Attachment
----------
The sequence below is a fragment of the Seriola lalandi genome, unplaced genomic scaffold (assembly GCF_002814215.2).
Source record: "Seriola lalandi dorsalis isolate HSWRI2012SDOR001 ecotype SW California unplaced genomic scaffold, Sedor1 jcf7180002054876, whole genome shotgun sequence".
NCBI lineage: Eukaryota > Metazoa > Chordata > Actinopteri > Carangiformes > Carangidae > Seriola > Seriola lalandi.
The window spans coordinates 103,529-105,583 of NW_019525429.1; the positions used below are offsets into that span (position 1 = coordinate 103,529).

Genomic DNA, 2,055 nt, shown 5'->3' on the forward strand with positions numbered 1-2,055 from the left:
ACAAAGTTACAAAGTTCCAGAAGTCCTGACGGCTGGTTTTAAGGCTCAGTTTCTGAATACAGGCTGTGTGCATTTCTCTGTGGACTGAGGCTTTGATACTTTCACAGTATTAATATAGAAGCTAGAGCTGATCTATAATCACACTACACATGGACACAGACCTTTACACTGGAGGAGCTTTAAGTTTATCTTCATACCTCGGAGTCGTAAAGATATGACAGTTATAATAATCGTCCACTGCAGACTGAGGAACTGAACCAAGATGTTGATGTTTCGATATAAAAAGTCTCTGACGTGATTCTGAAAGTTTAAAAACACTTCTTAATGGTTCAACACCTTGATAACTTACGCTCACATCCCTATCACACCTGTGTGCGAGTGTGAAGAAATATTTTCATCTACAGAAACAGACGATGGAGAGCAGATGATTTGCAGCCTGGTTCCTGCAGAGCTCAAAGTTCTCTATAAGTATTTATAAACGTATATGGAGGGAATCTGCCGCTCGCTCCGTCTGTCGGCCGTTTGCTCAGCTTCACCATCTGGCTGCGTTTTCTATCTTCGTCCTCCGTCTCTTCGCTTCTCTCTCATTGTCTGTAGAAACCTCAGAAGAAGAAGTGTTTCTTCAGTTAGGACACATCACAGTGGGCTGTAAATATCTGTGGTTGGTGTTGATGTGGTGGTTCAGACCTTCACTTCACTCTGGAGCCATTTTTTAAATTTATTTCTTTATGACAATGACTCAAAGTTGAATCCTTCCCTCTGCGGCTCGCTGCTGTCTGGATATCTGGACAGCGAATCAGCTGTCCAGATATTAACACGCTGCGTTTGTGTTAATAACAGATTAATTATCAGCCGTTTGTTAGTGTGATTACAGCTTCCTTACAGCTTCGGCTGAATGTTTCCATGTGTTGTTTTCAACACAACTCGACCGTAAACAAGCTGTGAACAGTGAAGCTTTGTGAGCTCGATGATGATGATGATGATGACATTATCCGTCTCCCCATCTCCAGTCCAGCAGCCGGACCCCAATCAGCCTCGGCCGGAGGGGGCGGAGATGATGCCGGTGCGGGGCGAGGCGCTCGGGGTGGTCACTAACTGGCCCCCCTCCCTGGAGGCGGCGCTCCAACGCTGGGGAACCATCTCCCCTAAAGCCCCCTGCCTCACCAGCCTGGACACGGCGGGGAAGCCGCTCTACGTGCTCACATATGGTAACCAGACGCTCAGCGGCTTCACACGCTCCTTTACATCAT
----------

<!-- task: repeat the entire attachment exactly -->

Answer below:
The sequence below is a fragment of the Seriola lalandi genome, unplaced genomic scaffold (assembly GCF_002814215.2).
Source record: "Seriola lalandi dorsalis isolate HSWRI2012SDOR001 ecotype SW California unplaced genomic scaffold, Sedor1 jcf7180002054876, whole genome shotgun sequence".
NCBI lineage: Eukaryota > Metazoa > Chordata > Actinopteri > Carangiformes > Carangidae > Seriola > Seriola lalandi.
The window spans coordinates 103,529-105,583 of NW_019525429.1; the positions used below are offsets into that span (position 1 = coordinate 103,529).

Genomic DNA, 2,055 nt, shown 5'->3' on the forward strand with positions numbered 1-2,055 from the left:
ACAAAGTTACAAAGTTCCAGAAGTCCTGACGGCTGGTTTTAAGGCTCAGTTTCTGAATACAGGCTGTGTGCATTTCTCTGTGGACTGAGGCTTTGATACTTTCACAGTATTAATATAGAAGCTAGAGCTGATCTATAATCACACTACACATGGACACAGACCTTTACACTGGAGGAGCTTTAAGTTTATCTTCATACCTCGGAGTCGTAAAGATATGACAGTTATAATAATCGTCCACTGCAGACTGAGGAACTGAACCAAGATGTTGATGTTTCGATATAAAAAGTCTCTGACGTGATTCTGAAAGTTTAAAAACACTTCTTAATGGTTCAACACCTTGATAACTTACGCTCACATCCCTATCACACCTGTGTGCGAGTGTGAAGAAATATTTTCATCTACAGAAACAGACGATGGAGAGCAGATGATTTGCAGCCTGGTTCCTGCAGAGCTCAAAGTTCTCTATAAGTATTTATAAACGTATATGGAGGGAATCTGCCGCTCGCTCCGTCTGTCGGCCGTTTGCTCAGCTTCACCATCTGGCTGCGTTTTCTATCTTCGTCCTCCGTCTCTTCGCTTCTCTCTCATTGTCTGTAGAAACCTCAGAAGAAGAAGTGTTTCTTCAGTTAGGACACATCACAGTGGGCTGTAAATATCTGTGGTTGGTGTTGATGTGGTGGTTCAGACCTTCACTTCACTCTGGAGCCATTTTTTAAATTTATTTCTTTATGACAATGACTCAAAGTTGAATCCTTCCCTCTGCGGCTCGCTGCTGTCTGGATATCTGGACAGCGAATCAGCTGTCCAGATATTAACACGCTGCGTTTGTGTTAATAACAGATTAATTATCAGCCGTTTGTTAGTGTGATTACAGCTTCCTTACAGCTTCGGCTGAATGTTTCCATGTGTTGTTTTCAACACAACTCGACCGTAAACAAGCTGTGAACAGTGAAGCTTTGTGAGCTCGATGATGATGATGATGATGACATTATCCGTCTCCCCATCTCCAGTCCAGCAGCCGGACCCCAATCAGCCTCGGCCGGAGGGGGCGGAGATGATGCCGGTGCGGGGCGAGGCGCTCGGGGTGGTCACTAACTGGCCCCCCTCCCTGGAGGCGGCGCTCCAACGCTGGGGAACCATCTCCCCTAAAGCCCCCTGCCTCACCAGCCTGGACACGGCGGGGAAGCCGCTCTACGTGCTCACATATGGTAACCAGACGCTCAGCGGCTTCACACGCTCCTTTACATCAT